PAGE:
By Ilya Gridneff of AAP
June 28, 2009 - 2:59PM
The hardest thing for families who lost relatives in the sinking of the Montevideo Maru (pictured) during World War II was not knowing the fate of their loved ones.
But for those families, closure may finally come on Wednesday when a plaque is unveiled at an official ceremony marking
Ailsa Nisbet, 82, along with her daughter Marg Curtis and cousin Ron Hayes, will represent one of 15 Australian families at the July 1 memorial at Subic Bay, on the
The troops had been taken prisoner after
The unmarked Japanese ship left occupied Rabaul on June 22, 1942 but nine days later an American submarine, unaware it was carrying allied prisoners, torpedoed it off the
The sinking of the ship was not reported back to
Nisbet said for years it was a mystery as to what happened to her brother.
"The family was first told he was missing," she told AAP.
"Then they said `missing presumed dead', then we got a message he was a prisoner of war, then we got a letter from Jack saying he was being looked after by the Japanese.
"But that's all. Mum didn't hear what happened until late 1945.
"And there is still doubt about it," she said.
In 1997, Nisbet visited Rabaul to see where her brother was stationed and earlier this year for Anzac Day, Curtis and Hayes completed a three-day trek retracing the escape many Larkforce men had to make during Japanese occupation.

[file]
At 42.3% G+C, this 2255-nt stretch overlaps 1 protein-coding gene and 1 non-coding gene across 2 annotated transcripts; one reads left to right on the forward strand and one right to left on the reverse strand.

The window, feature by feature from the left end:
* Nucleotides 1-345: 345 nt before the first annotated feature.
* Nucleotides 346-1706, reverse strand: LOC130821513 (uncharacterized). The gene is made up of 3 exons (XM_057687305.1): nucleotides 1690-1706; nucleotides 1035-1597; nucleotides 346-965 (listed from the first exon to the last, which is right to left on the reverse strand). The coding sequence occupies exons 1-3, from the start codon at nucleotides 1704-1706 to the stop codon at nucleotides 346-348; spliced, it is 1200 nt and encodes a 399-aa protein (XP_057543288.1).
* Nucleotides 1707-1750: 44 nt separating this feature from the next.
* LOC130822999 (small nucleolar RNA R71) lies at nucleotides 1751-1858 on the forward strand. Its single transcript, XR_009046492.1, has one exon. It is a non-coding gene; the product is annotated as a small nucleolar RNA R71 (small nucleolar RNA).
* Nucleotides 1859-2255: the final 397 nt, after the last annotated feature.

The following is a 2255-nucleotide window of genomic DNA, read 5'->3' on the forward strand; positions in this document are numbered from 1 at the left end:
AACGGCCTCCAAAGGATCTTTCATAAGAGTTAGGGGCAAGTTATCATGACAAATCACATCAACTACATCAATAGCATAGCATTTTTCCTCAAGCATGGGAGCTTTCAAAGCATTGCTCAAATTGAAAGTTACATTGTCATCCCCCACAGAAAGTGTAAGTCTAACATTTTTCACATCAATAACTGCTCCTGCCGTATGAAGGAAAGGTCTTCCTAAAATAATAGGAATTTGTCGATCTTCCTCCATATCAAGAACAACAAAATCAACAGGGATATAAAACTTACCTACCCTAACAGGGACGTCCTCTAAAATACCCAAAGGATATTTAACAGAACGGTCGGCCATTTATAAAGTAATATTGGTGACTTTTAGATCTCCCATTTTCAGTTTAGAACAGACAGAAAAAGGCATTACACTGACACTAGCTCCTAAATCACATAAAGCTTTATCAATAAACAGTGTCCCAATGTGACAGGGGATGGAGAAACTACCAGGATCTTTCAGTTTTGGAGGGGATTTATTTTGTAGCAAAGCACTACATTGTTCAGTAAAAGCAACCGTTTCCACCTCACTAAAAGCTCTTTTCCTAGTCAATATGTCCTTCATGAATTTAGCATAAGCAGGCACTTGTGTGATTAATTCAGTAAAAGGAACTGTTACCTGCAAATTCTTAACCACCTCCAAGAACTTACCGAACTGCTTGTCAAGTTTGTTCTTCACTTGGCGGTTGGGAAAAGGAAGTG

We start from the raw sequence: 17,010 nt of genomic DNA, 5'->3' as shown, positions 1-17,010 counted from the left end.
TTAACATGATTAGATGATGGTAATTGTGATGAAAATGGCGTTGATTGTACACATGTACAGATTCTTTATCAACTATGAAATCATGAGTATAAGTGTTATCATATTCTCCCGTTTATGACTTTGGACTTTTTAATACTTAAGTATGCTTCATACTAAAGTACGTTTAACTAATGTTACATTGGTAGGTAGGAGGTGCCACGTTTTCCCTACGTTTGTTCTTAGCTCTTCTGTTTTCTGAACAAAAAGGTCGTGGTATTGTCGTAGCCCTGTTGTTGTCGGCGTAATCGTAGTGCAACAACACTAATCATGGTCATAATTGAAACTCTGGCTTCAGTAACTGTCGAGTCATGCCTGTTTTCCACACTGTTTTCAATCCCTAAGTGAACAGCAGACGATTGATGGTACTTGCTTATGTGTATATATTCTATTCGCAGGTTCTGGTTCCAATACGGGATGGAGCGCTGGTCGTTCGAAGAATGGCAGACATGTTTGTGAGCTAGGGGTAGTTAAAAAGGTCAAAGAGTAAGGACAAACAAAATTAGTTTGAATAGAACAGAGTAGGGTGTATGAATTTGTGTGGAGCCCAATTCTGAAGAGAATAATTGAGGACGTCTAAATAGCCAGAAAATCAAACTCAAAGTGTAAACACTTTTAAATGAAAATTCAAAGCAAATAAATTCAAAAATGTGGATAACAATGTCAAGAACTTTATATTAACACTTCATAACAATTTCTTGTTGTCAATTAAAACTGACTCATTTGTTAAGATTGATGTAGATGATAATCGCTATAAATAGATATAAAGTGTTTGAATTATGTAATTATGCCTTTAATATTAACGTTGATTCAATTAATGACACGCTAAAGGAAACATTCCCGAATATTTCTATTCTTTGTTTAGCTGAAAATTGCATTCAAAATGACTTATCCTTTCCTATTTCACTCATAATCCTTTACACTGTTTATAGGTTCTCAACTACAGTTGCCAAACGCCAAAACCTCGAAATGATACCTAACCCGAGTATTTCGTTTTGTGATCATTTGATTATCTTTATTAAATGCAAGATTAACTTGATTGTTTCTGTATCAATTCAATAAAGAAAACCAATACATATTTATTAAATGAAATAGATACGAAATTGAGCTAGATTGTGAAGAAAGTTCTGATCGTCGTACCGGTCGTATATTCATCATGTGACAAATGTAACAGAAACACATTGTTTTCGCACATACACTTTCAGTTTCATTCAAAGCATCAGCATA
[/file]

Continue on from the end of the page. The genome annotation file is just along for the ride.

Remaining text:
"It's a very emotional trip," Nisbet said.
"It's been many, many years and nothing has been heard of the Montevideo Maru and it's just all coming out now.
"I'm the last member of the family and it will be a closure for me to go up there."
Former federal Labor leader Kim Beazley, whose uncle Reverend Sydney Beazley was lost on the ship, is the patron of the Montevideo Maru Memorial Committee.
Phil Ainsworth, in the
"This memorial will give the families some comfort because even now 67 years later they still feel discomforted and in grief," he said.
Another attendee is Andrea Williams whose grandfather and great uncle were on board. She wants a government response similar to that for the recently-found HMAS Sydney, another World War II sea tragedy that claimed 645 lives.
"There is a fair amount of literature on the
"It is still a secret as to why these men were left to their fate."
Australian archives had several passenger lists but they were inconsistent and there was no passenger manifest, she said.
"What has happened to the nominal roll of the men apparently on board?"
Veteran Affairs Minister Alan Griffin marked the 67th anniversary of the sinking of the Montevideo Maru by giving a speech to parliament last Friday.
"I've spoken to individuals who lost family members as part of the Montevideo Maru and I know these things remain with people forever," he said.
"I express my heartfelt sympathy for their loss.
"I told parliament it was shrouded in mystery and that must have added to their loss."